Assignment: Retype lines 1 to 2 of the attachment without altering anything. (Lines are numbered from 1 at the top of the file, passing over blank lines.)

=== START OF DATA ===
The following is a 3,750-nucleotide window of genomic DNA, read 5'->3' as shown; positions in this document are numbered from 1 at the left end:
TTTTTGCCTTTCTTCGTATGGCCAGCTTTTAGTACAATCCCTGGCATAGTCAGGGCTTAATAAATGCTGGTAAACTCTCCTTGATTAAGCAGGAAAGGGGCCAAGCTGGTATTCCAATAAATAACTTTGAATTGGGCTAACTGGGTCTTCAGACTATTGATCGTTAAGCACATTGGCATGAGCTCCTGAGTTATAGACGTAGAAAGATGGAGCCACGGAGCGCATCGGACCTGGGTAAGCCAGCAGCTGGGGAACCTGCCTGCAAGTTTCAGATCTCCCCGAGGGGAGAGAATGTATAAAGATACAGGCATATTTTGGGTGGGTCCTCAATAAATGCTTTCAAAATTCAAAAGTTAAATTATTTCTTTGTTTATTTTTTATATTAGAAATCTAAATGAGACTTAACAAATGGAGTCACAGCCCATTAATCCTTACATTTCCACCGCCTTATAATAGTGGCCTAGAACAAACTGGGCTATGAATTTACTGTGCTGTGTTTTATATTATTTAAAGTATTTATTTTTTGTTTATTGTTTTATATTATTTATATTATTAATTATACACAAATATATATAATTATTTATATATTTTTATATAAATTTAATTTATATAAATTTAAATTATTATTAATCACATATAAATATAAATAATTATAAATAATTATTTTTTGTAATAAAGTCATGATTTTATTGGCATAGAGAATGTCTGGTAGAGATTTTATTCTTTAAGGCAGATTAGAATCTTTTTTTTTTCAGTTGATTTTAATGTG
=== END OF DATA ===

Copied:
The following is a 3,750-nucleotide window of genomic DNA, read 5'->3' as shown; positions in this document are numbered from 1 at the left end:
TTTTTGCCTTTCTTCGTATGGCCAGCTTTTAGTACAATCCCTGGCATAGTCAGGGCTTAATAAATGCTGGTAAACTCTCCTTGATTAAGCAGGAAAGGGGCCAAGCTGGTATTCCAATAAATAACTTTGAATTGGGCTAACTGGGTCTTCAGACTATTGATCGTTAAGCACATTGGCATGAGCTCCTGAGTTATAGACGTAGAAAGATGGAGCCACGGAGCGCATCGGACCTGGGTAAGCCAGCAGCTGGGGAACCTGCCTGCAAGTTTCAGATCTCCCCGAGGGGAGAGAATGTATAAAGATACAGGCATATTTTGGGTGGGTCCTCAATAAATGCTTTCAAAATTCAAAAGTTAAATTATTTCTTTGTTTATTTTTTATATTAGAAATCTAAATGAGACTTAACAAATGGAGTCACAGCCCATTAATCCTTACATTTCCACCGCCTTATAATAGTGGCCTAGAACAAACTGGGCTATGAATTTACTGTGCTGTGTTTTATATTATTTAAAGTATTTATTTTTTGTTTATTGTTTTATATTATTTATATTATTAATTATACACAAATATATATAATTATTTATATATTTTTATATAAATTTAATTTATATAAATTTAAATTATTATTAATCACATATAAATATAAATAATTATAAATAATTATTTTTTGTAATAAAGTCATGATTTTATTGGCATAGAGAATGTCTGGTAGAGATTTTATTCTTTAAGGCAGATTAGAATCTTTTTTTTTTCAGTTGATTTTAATGTG